Appleton's Cyclopedia of American Biography, edited by James
Grant Wilson, John Fiske and Stanley L. Klos. Six volumes, New York: D. Appleton
and Company, 1887-1889 and 1999. Virtualology.com warns that these 19th Century
biographies contain errors and bias. We rely on volunteers to edit the historic
biographies on a continual basis. If you would like to edit this biographyplease
submit a rewritten biography in text form.
If acceptable, the new biography will be published above the 19th Century
Appleton's Cyclopedia Biography citing the volunteer editor
Virtual American Biographies
Over 30,000 personalities
with thousands of 19th Century illustrations, signatures, and exceptional life
welcomes editing and additions to the
biographies. To become this site's editor or a contributor
or e-mail Virtualology here.
CARRELL, George Aloysius, R. C. bishop, born in Philadelphia, Pennsylvania, in 1803 ; died in Covington, Kentucky, in 1868. At ten years of age he began his studies at Mount St. Mary's College, Emmettsburg, where he remained three years. He studied in Georgetown College for four years and then entered the novitiate of the Jesuits at White Marsh, Maryland He returned to St. Mary's to complete his theological studies, and was ordained in 1829. During the next six years he performed missionary duty in Pennsylvania, New Jersey, and Delaware, and founded an academy for young ladies, which had more than 300 pupils, as well as a boys' school. After six years of missionary experience he entered the Society of Jesus, was appointed professor in St. Louis University, and was rector of this institution from 1845 till 1848. Between 1851 and 1853 he was president of Purcell mansion College, Cincinnati. On the erection of the eastern portion of Kentucky into the see of Covington in 1853, Dr. Carrell was proposed for the office of bishop by the first national council of Baltimore, and, the recommendation having been sanctioned by the pope, he was consecrated the same year. One of his first undertakings was the erection of the cathedral of St. Mary's, and this he accomplished in less than two years after his installation. His diocese contained only ten churches and seven priests for 7,000 Catholics, scattered over some hundred miles of territory, at the beginning of his episcopate, while there was not an ecclesiastical institution in the diocese. During the fifteen years that followed his consecration there was marked progress, the number of churches increasing to thirty-eight and the priests to thirty-three. He established a hospital for the care of the sick and an asylum for orphan children, and also founded a priory of the order of St. Benedict, a convent of Benedictine nuns, and one of the nuns of the visitation. Academies and parochial schools were erected in every part of his diocese, and he did much to promote education both in Kentucky and Ohio.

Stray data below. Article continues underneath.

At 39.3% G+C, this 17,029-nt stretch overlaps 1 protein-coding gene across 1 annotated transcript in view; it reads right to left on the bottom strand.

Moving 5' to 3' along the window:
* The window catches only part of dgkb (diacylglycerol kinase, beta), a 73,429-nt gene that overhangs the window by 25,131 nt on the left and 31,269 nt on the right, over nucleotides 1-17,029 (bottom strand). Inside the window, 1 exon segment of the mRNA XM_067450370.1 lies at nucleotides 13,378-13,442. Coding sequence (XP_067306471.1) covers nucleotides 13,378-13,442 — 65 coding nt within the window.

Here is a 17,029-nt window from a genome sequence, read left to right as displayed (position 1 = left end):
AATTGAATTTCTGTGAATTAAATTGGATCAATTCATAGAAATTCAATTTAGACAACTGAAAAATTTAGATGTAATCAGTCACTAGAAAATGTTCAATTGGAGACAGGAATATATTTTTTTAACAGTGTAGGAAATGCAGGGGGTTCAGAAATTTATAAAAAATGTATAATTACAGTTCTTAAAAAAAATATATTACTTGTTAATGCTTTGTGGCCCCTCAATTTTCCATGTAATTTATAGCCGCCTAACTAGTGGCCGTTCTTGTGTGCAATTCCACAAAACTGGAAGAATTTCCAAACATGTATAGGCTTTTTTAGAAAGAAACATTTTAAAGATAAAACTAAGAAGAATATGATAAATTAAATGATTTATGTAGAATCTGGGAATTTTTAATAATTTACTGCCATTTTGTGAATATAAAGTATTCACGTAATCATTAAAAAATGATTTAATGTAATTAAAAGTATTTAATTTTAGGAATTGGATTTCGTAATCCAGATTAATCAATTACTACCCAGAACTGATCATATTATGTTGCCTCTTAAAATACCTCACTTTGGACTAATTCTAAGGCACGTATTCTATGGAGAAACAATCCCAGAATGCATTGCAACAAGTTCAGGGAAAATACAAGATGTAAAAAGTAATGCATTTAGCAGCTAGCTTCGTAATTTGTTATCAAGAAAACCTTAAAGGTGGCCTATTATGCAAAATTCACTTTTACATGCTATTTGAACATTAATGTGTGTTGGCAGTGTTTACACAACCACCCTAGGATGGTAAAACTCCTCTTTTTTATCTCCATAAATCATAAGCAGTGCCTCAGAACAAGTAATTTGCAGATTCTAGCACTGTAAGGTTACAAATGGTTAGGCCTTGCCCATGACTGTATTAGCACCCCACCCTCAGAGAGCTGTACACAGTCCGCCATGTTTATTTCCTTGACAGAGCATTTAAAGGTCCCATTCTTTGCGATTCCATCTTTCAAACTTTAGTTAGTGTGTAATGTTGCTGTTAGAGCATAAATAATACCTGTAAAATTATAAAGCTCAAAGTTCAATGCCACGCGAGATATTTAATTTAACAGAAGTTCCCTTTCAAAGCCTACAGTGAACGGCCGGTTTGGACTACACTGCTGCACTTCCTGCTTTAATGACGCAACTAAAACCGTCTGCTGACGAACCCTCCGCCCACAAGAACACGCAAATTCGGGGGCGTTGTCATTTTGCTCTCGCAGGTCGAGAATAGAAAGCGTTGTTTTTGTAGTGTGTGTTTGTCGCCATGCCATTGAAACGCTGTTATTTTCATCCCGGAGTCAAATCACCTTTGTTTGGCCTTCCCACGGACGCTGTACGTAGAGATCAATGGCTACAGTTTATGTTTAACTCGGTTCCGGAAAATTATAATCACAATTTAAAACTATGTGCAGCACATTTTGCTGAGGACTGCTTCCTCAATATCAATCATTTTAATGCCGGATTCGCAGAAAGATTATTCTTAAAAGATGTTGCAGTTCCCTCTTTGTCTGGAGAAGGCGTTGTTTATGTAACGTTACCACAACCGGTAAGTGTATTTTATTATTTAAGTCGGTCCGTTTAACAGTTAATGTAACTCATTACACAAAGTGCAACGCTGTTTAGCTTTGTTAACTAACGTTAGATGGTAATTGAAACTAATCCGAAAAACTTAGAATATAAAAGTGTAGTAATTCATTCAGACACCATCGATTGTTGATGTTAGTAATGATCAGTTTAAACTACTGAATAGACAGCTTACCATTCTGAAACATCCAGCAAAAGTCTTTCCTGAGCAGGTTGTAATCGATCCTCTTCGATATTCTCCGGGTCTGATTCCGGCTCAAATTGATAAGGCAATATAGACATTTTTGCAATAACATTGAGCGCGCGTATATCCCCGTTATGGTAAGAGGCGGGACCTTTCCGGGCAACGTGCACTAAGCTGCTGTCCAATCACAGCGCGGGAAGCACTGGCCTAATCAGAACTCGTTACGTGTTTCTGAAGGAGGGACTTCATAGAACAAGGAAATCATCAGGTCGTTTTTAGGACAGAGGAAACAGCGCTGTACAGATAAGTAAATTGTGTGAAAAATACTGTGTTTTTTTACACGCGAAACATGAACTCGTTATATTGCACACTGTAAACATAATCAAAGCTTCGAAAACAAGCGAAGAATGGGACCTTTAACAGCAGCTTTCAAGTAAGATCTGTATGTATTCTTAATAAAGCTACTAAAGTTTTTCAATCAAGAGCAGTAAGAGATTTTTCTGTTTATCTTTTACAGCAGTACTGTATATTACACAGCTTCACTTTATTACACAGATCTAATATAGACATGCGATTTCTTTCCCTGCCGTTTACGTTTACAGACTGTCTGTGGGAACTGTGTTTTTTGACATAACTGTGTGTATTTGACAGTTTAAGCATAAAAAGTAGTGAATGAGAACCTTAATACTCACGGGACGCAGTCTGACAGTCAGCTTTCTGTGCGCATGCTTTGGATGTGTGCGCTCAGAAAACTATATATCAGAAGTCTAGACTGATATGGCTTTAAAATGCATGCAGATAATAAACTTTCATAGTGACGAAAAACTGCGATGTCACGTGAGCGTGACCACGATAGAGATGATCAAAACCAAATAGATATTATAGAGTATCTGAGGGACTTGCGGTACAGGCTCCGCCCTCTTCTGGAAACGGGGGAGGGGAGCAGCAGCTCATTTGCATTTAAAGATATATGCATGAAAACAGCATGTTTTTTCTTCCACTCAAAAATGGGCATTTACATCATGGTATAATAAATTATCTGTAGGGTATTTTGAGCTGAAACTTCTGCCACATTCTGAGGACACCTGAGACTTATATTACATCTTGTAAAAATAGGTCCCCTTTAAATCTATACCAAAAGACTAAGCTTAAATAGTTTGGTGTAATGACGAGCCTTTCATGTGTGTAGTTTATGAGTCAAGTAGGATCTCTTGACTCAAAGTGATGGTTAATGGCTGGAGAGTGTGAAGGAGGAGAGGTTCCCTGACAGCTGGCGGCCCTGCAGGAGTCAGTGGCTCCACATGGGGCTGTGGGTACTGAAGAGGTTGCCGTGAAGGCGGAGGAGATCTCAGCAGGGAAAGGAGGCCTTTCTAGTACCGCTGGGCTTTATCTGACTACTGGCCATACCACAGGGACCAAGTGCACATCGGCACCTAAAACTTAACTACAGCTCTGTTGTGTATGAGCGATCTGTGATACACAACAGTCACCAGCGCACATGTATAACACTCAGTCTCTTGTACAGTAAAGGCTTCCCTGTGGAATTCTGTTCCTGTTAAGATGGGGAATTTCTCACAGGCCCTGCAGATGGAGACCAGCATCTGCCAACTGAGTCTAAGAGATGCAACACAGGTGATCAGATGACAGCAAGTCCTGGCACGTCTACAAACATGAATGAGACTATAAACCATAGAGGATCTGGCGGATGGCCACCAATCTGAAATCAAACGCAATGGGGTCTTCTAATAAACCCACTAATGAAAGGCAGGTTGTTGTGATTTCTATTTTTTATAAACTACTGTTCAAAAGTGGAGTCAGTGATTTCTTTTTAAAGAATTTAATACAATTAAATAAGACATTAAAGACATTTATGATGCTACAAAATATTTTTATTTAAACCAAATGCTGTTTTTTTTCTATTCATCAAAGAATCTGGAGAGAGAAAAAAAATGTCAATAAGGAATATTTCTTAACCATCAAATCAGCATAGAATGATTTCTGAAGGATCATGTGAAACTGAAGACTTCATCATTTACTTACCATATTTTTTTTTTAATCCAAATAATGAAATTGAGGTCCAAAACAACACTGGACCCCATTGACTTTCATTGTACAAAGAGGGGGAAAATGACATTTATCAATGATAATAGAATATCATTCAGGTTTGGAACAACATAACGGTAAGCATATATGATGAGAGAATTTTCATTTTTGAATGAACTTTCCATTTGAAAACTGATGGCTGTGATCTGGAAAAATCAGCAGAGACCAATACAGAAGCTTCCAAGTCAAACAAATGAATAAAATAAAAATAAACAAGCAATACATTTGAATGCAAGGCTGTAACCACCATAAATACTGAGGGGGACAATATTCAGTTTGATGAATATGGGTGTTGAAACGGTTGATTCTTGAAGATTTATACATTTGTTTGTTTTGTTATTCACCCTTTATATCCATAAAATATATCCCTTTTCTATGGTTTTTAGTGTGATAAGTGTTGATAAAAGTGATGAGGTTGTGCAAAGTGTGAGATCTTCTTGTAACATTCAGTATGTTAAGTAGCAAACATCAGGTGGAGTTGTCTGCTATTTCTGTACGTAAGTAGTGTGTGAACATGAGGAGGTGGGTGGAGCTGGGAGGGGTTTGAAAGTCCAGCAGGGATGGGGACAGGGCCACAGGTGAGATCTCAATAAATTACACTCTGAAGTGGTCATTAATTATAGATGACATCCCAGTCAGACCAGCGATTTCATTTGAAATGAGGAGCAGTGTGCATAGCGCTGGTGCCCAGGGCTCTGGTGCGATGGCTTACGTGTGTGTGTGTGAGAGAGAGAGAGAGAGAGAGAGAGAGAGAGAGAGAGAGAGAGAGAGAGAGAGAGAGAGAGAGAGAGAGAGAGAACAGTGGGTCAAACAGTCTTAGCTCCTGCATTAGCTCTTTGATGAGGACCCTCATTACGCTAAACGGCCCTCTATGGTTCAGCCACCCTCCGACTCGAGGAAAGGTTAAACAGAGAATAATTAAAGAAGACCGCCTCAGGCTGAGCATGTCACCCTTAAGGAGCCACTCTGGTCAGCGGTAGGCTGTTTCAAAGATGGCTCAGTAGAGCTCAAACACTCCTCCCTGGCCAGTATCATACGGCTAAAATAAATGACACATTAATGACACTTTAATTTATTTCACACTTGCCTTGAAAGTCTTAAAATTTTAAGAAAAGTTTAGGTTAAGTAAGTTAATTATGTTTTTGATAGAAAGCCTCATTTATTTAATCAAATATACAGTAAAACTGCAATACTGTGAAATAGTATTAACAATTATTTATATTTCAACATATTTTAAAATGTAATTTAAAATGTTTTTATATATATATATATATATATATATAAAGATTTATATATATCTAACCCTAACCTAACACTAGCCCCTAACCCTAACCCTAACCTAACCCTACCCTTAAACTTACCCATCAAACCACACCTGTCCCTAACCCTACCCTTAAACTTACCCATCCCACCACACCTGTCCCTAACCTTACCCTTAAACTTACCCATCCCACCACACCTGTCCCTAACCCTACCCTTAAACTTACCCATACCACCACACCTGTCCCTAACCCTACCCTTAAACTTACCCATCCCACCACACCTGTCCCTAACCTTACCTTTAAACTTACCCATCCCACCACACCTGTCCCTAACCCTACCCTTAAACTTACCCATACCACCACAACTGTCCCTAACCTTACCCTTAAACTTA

This site and its contents are not affiliated, connected,
associated with or authorized by the individual, family,
friends, or trademarked entities utilizing any part or
the subject's entire name. Any official or affiliated
sites that are related to this subject will be hyper
linked below upon submission
and Evisum, Inc. review.
Please join us in our mission to incorporate The Congressional Evolution of the United States of America discovery-based curriculum into the classroom of every primary and secondary school in the United States of America by July 2, 2026, the nation’s 250th birthday. , the United States of America: We The
People. Click Here